Both of Denver's major daily newspapers today editorialized on the potential for a special session of the state legislature to deal with the "Defend Colorado" ballot initiative.
The Denver Post editorial is a muddle. It prefers that the state Supreme Court reverse itself, allowing the initiative on the ballot. If that doesn't happen, the Post then tells us what the legislature in special session could do, but doesn't express an opinion about what such a convocation should decide.
The Rocky Mountain News editorial is clearer in calling for the legislature to rebuke the state Supreme Court and refer the question to the ballot. The Rocky says:
It is certainly appropriate for the legislature to place this issue on the ballot and let the voters decide, given the behavior of the high court.I agree.
As for the News' thinking that the legislature should take the opportunity of a special session to change the secretary of state's role in settling ballot-access disputes, well, that's premature ... let's see if the Petition Rights Amendment (that I endorsed yesterday) is approved in November.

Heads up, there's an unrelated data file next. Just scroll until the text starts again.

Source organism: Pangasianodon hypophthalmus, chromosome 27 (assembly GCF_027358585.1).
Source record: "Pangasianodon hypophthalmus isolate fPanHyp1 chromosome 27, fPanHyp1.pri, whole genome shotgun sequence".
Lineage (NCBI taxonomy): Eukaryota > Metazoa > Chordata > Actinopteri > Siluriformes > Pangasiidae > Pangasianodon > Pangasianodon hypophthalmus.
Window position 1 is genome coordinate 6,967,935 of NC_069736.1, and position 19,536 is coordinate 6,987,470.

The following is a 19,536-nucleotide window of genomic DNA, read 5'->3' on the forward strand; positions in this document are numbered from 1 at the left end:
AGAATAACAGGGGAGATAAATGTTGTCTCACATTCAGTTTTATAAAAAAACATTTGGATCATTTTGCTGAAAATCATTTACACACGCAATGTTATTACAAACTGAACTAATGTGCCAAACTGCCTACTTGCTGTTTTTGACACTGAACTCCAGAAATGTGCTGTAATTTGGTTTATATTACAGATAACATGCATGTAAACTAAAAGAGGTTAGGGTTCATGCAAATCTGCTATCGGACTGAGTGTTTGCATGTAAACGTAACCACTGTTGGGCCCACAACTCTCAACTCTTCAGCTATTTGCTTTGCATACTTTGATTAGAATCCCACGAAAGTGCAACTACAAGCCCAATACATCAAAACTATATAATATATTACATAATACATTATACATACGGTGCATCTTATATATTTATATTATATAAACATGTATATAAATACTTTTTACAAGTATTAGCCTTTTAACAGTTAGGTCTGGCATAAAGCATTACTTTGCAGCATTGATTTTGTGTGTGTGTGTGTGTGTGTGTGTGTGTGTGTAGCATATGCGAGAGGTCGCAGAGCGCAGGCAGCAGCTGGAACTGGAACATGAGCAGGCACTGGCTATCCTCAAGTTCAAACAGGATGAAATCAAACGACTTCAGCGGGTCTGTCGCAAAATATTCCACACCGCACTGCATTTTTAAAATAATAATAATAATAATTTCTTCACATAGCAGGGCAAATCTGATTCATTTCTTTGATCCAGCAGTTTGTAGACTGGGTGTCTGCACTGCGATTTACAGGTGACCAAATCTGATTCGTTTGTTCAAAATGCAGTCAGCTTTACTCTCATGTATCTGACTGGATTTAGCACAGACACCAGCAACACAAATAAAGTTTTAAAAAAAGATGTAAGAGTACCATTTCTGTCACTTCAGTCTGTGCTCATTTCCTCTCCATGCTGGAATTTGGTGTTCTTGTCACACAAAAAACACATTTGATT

It is a matter of principle for me that efforts to widen participation in the civic affairs of our state and nation is to be encouraged. Whether one agrees with the "Defend Colorado" proposal or not, it is a grassroots effort that has been following all the laws, rules, and regulations for placing a question on the ballot. The state Supreme Court seems to have purposefully waited to render a decision on the "single subject" lawsuit until late in the process. Frankly, I find their action suspicious and their reasoning for rejecting the question highly political.
Therefore, I stick with the principle that Coloradoans should be allowed to vote. If it takes a special session of the legislature to place the "Defend Colorado" question on the ballot -- then that is what should happen.
As a member of the U.S. House of Representatives, the citizens of the 7th Congressional District can be assured that I will never forget that government is meant to an instrument to exercise the will of the people -- ALL the people -- not just the well-connected, not just the wealthy, not just the folks in my party -- ALL the people.
By not accepting campaign contributions from anyone but individuals and by placing a premium on grassroots democracy, if I am elected, the people of the 7th will have honest, forthright and principled representation in the nation's capital.